Reviews of trade paperbacks of comic books (mostly Marvel), along with a few other semi-relevant comments / reviews.

26 September 2008

X-Factor, v. 4: Heart of Ice

Collects: X-Factor #18-24 (2007)

Released: March 2008 (Marvel)

Format: 168 pages / color / $17.99 / ISBN: 9780785123606

X-Factor gives me hope for the future of She-Hulk.

Peter David writes both titles, and although there’s a great deal of difference between the two — solo book vs. team, title that’s new to David vs. a return to an old critical triumph — X-Factor is yet another example of what David is capable of. X-Factor, v. 4: Heart of Ice shows off the wit, plotting, and long-term thought that made David’s decade-long run on Incredible Hulk so enjoyable.

X-Factor, v. 4: Heart of Ice coverThe first part of Heart of Ice is top-notch stuff. Spinning out of the virtually ignored consequences of House of M / Decimation, a group of depowered mutants called X-Cell are using terrorism to get answers, revenge, and power. Jamie Madrox’s X-Factor, self-proclaimed guardians of New York’s Mutant Town, set out to stop X-Cell. Not only does David shape a plot that logically flows from ideas other Marvel writers created but were unwilling to touch, but he manages to further his own plots and characterizations with it. The banter is sharp, especially between arch teammates M and Siryn. The reaction of Layla Miller, whose only power is to “know stuff,” upon discovering something she doesn’t know is hilarious, and it makes the year and a half suffering through the smug character worthwhile. Rahne wars with her instinctual wolfen side, and Richter deals with another beating he could have prevented if he had his powers and a romantic subplot that is almost 20 years old (just after X-Tinction Agenda, although if you don’t know about that loose end, it won’t affect your enjoyment of the scene).

The main plot for #21-4 is less successful, revolving around Huber, a man who can hear the thoughts of all mutants and has all their powers. When there were thousands, the cacophany of thoughts in his head drove him mad. Now that there are fewer than 200 mutants, his plan is to draw them all together and eliminate them all, ending his torment. Although his plan is interesting, I never warmed to the character — it seems like a cheat for a character as afflicted and powerful as Huber to pop up out of nowhere, and his design is somewhat lackluster. In the end, Huber seems like a distraction for more interesting things: the essential wrap up of Quicksilver’s and Layla’s stories, a pregnancy scare, a pair of anti-mutant child vocalists called the Purity Singers, and a child-custody investigation. The dialogue is good, the action keeps the story moving, and the revelations keep coming, but in the end, Huber seems too much deus ex machina and too little personality or wit to carry the story.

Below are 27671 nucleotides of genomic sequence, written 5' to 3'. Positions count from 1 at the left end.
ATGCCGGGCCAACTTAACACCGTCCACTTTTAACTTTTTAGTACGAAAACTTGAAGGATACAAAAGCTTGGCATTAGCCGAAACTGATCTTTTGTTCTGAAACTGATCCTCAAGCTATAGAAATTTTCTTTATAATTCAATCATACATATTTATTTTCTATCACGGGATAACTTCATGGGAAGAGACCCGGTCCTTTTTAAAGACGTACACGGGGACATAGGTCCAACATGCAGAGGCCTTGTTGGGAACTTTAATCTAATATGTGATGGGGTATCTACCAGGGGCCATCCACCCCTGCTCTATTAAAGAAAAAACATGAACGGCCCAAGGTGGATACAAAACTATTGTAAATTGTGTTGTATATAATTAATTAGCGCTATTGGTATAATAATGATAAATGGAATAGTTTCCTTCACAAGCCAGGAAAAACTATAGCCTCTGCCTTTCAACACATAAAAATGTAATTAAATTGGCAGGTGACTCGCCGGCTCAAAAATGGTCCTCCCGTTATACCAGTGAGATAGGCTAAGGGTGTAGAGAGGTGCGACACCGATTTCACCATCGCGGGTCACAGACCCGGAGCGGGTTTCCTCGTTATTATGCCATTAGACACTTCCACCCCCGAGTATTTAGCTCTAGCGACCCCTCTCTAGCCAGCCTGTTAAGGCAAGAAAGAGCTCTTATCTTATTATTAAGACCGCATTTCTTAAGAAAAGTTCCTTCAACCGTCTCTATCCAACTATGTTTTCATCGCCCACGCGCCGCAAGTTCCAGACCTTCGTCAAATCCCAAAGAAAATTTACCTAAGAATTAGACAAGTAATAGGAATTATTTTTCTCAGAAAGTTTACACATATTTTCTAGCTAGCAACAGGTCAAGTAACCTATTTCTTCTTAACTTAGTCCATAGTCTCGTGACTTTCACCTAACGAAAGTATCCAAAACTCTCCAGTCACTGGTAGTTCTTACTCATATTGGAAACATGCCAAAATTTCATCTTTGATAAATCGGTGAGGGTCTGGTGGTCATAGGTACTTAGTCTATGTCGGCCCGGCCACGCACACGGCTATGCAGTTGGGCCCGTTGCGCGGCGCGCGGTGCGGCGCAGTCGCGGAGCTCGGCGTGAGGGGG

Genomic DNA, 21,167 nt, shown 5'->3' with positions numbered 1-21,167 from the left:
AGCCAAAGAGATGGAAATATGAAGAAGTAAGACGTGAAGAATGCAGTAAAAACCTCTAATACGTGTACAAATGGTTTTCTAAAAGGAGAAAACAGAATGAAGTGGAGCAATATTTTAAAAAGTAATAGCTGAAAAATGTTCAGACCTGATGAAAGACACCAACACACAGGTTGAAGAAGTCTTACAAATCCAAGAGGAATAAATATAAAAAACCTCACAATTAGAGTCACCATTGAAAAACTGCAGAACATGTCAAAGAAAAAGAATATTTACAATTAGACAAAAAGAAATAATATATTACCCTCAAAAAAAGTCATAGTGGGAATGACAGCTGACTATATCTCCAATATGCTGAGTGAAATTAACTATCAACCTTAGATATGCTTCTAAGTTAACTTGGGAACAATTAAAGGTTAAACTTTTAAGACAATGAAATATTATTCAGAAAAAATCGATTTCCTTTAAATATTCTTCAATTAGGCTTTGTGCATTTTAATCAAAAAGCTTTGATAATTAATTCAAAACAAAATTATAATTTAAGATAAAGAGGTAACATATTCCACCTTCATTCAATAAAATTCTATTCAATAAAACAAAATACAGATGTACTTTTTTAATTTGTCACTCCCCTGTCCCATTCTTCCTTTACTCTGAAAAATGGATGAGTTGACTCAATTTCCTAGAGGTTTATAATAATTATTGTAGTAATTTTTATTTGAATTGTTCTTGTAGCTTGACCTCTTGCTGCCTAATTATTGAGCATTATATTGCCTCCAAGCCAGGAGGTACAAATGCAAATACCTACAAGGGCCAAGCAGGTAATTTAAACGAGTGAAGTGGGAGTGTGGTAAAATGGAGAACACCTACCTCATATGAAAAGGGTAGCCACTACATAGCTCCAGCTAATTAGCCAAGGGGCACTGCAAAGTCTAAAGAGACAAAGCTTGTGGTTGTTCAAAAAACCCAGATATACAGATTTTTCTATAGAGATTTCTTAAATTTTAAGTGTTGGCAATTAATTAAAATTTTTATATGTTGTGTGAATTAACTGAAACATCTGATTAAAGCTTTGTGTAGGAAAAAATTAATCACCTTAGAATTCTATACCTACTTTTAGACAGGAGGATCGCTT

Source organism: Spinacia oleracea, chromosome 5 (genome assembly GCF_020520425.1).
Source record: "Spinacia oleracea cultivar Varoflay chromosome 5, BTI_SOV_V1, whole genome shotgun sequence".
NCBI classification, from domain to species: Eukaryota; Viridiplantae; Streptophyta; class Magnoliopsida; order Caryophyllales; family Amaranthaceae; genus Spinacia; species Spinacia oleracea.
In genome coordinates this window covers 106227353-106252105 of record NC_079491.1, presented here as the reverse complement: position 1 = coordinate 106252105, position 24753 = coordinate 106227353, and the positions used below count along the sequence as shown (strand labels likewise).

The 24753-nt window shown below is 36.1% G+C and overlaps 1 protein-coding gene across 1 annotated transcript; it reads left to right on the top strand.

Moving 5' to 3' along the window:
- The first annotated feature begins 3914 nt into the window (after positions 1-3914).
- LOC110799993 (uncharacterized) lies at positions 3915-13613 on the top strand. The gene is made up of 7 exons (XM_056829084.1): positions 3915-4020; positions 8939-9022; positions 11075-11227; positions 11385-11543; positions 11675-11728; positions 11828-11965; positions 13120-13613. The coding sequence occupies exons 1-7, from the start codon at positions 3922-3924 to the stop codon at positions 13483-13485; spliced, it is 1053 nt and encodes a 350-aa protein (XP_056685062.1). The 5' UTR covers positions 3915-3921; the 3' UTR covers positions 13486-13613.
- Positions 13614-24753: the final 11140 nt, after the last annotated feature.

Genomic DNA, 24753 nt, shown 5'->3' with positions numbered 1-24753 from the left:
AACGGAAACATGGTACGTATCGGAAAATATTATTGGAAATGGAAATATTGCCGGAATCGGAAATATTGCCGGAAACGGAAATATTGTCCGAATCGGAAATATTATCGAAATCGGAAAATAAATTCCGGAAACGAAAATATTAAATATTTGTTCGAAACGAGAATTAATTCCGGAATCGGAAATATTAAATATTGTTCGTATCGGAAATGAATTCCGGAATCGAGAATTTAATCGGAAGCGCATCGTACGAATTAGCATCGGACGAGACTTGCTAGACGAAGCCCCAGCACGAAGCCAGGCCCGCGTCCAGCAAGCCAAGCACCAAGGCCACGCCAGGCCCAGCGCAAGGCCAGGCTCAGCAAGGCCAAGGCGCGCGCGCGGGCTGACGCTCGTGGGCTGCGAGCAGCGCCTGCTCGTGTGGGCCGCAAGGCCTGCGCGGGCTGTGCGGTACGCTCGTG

I’m not sure what to make of Siryn getting shot, making this at least the third time she’s been severely injured since X-Factor’s relaunch (and the second time in this volume). I don’t know what David has against her, although if you were to pick a target to hurt repeatedly, you’d have to choose between her and Wolfsbane (Richter is human and thus too fragile, Madrox’s duplicates do get killed frequently, Layla’s a child, and M and Guido are too resistant to small-arms fire).

Art duties are split between Koi Pham, who pencils #18-20, and Pablo Raimondi, who draws #19-23. (It’s unclear who’s responsible for #24; it looks like Raimondi but the credits say “art assists” were given by Valentine de Landro and Drew Hennessy.) Both do good work, and although their styles are distinct, they mesh well enough Heart of Ice avoids the usual penciller-switch whiplash. Pham’s style is rougher and not as detailed, but his flabby, depowered Blob is especially memorable. Raimondi has a smoother style that takes advantage of shadow with excellent effect, although at times the shadow seems a little too pronounced. As I mentioned above, I think he could have established a more striking visual for Huber; Colossus with a cloak and one of Cyclops’s eyes doesn’t seem as quite as interesting as it could be.

I enjoyed this volume, and though I’m looking forward to more X-Factor, I know it won’t be this team; Messiah CompleX put an end to that. But I’m sure it will still be entertaining.

Rating: X-Men symbol X-Men symbol X-Men symbol (3 of 5)

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